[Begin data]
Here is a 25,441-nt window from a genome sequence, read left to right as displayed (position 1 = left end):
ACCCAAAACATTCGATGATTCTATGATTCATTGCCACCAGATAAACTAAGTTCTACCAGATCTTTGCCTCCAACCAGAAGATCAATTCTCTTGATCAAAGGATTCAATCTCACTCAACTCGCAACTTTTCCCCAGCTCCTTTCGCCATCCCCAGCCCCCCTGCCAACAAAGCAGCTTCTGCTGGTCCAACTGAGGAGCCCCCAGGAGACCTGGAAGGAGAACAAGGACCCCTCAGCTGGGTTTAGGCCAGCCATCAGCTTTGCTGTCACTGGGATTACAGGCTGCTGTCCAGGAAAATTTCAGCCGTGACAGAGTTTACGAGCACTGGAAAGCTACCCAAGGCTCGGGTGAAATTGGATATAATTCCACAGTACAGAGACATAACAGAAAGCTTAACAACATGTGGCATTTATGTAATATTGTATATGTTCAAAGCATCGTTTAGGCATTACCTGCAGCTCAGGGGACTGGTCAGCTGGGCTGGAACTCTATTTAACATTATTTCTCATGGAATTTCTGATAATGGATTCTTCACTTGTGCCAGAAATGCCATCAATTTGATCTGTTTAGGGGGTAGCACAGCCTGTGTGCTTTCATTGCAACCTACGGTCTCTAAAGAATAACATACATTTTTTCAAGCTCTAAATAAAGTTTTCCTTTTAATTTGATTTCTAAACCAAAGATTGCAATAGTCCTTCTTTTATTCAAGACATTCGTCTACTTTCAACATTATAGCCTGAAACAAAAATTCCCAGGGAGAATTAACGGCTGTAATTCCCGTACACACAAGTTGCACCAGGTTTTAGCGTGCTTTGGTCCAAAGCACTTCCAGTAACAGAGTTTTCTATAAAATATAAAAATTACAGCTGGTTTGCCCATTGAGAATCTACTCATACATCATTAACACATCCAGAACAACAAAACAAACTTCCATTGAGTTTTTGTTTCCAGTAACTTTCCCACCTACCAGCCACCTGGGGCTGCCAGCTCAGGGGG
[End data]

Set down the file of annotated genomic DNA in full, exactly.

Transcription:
Here is a 25,441-nt window from a genome sequence, read left to right as displayed (position 1 = left end):
ACCCAAAACATTCGATGATTCTATGATTCATTGCCACCAGATAAACTAAGTTCTACCAGATCTTTGCCTCCAACCAGAAGATCAATTCTCTTGATCAAAGGATTCAATCTCACTCAACTCGCAACTTTTCCCCAGCTCCTTTCGCCATCCCCAGCCCCCCTGCCAACAAAGCAGCTTCTGCTGGTCCAACTGAGGAGCCCCCAGGAGACCTGGAAGGAGAACAAGGACCCCTCAGCTGGGTTTAGGCCAGCCATCAGCTTTGCTGTCACTGGGATTACAGGCTGCTGTCCAGGAAAATTTCAGCCGTGACAGAGTTTACGAGCACTGGAAAGCTACCCAAGGCTCGGGTGAAATTGGATATAATTCCACAGTACAGAGACATAACAGAAAGCTTAACAACATGTGGCATTTATGTAATATTGTATATGTTCAAAGCATCGTTTAGGCATTACCTGCAGCTCAGGGGACTGGTCAGCTGGGCTGGAACTCTATTTAACATTATTTCTCATGGAATTTCTGATAATGGATTCTTCACTTGTGCCAGAAATGCCATCAATTTGATCTGTTTAGGGGGTAGCACAGCCTGTGTGCTTTCATTGCAACCTACGGTCTCTAAAGAATAACATACATTTTTTCAAGCTCTAAATAAAGTTTTCCTTTTAATTTGATTTCTAAACCAAAGATTGCAATAGTCCTTCTTTTATTCAAGACATTCGTCTACTTTCAACATTATAGCCTGAAACAAAAATTCCCAGGGAGAATTAACGGCTGTAATTCCCGTACACACAAGTTGCACCAGGTTTTAGCGTGCTTTGGTCCAAAGCACTTCCAGTAACAGAGTTTTCTATAAAATATAAAAATTACAGCTGGTTTGCCCATTGAGAATCTACTCATACATCATTAACACATCCAGAACAACAAAACAAACTTCCATTGAGTTTTTGTTTCCAGTAACTTTCCCACCTACCAGCCACCTGGGGCTGCCAGCTCAGGGGG